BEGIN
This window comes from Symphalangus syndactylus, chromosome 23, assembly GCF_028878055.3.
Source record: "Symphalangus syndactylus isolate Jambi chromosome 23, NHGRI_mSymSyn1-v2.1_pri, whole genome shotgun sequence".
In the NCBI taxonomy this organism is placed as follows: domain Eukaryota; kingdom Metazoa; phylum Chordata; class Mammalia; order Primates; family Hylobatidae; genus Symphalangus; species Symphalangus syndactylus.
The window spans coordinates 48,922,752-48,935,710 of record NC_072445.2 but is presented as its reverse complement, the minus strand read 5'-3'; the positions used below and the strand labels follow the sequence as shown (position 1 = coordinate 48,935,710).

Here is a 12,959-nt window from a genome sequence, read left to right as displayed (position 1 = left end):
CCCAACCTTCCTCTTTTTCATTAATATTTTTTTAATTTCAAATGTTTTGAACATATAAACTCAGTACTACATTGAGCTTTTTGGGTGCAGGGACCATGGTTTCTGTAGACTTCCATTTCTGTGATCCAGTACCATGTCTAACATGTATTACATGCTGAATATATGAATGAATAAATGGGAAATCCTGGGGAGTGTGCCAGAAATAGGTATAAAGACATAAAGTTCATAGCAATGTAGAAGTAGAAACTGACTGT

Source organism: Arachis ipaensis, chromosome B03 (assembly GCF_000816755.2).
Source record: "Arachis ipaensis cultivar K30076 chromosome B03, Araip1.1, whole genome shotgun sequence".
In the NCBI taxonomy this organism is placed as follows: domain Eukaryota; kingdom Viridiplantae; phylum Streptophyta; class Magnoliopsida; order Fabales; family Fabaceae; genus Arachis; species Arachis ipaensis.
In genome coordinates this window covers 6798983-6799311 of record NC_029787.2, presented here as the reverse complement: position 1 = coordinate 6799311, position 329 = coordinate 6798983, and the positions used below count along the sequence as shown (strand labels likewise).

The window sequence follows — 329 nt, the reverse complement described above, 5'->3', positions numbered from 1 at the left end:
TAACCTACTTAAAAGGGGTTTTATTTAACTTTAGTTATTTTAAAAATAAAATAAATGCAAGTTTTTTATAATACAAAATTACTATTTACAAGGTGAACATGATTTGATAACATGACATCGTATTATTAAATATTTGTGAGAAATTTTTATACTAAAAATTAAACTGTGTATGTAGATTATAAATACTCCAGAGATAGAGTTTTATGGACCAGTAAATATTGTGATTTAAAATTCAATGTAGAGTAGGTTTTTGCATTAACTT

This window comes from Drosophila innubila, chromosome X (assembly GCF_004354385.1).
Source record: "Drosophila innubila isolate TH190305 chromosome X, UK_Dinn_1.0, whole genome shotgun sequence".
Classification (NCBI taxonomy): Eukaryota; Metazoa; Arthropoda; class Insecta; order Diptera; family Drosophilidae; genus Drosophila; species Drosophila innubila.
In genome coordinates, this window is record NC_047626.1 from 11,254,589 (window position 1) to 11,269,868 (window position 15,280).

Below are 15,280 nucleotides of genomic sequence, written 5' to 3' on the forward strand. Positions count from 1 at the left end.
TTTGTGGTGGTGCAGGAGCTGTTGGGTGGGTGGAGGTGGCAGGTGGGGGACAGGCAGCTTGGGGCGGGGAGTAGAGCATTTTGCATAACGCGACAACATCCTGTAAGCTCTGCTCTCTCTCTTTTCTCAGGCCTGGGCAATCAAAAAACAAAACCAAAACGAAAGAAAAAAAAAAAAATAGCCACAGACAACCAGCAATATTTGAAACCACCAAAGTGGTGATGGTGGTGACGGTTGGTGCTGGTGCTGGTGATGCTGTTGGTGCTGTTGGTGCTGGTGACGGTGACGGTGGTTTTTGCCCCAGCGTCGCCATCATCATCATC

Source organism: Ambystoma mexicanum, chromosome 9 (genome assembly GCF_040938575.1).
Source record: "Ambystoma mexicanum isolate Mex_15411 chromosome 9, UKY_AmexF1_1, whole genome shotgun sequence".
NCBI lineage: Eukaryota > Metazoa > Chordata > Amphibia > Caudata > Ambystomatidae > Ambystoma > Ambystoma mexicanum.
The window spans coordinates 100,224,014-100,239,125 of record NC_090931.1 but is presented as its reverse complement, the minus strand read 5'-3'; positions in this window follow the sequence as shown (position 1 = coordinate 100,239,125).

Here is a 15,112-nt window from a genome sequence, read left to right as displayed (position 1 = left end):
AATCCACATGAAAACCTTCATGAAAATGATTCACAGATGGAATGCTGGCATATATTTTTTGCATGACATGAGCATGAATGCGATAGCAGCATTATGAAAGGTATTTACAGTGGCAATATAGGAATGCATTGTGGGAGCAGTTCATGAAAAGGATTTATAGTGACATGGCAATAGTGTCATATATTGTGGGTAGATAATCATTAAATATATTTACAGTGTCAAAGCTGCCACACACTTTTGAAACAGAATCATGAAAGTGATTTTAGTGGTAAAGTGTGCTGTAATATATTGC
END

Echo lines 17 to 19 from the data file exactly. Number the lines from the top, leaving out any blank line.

Below are 15,280 nucleotides of genomic sequence, written 5' to 3' on the forward strand. Positions count from 1 at the left end.
TTTGTGGTGGTGCAGGAGCTGTTGGGTGGGTGGAGGTGGCAGGTGGGGGACAGGCAGCTTGGGGCGGGGAGTAGAGCATTTTGCATAACGCGACAACATCCTGTAAGCTCTGCTCTCTCTCTTTTCTCAGGCCTGGGCAATCAAAAAACAAAACCAAAACGAAAGAAAAAAAAAAAAATAGCCACAGACAACCAGCAATATTTGAAACCACCAAAGTGGTGATGGTGGTGACGGTTGGTGCTGGTGCTGGTGATGCTGTTGGTGCTGTTGGTGCTGGTGACGGTGACGGTGGTTTTTGCCCCAGCGTCGCCATCATCATCATC

Source organism: Ambystoma mexicanum, chromosome 9 (genome assembly GCF_040938575.1).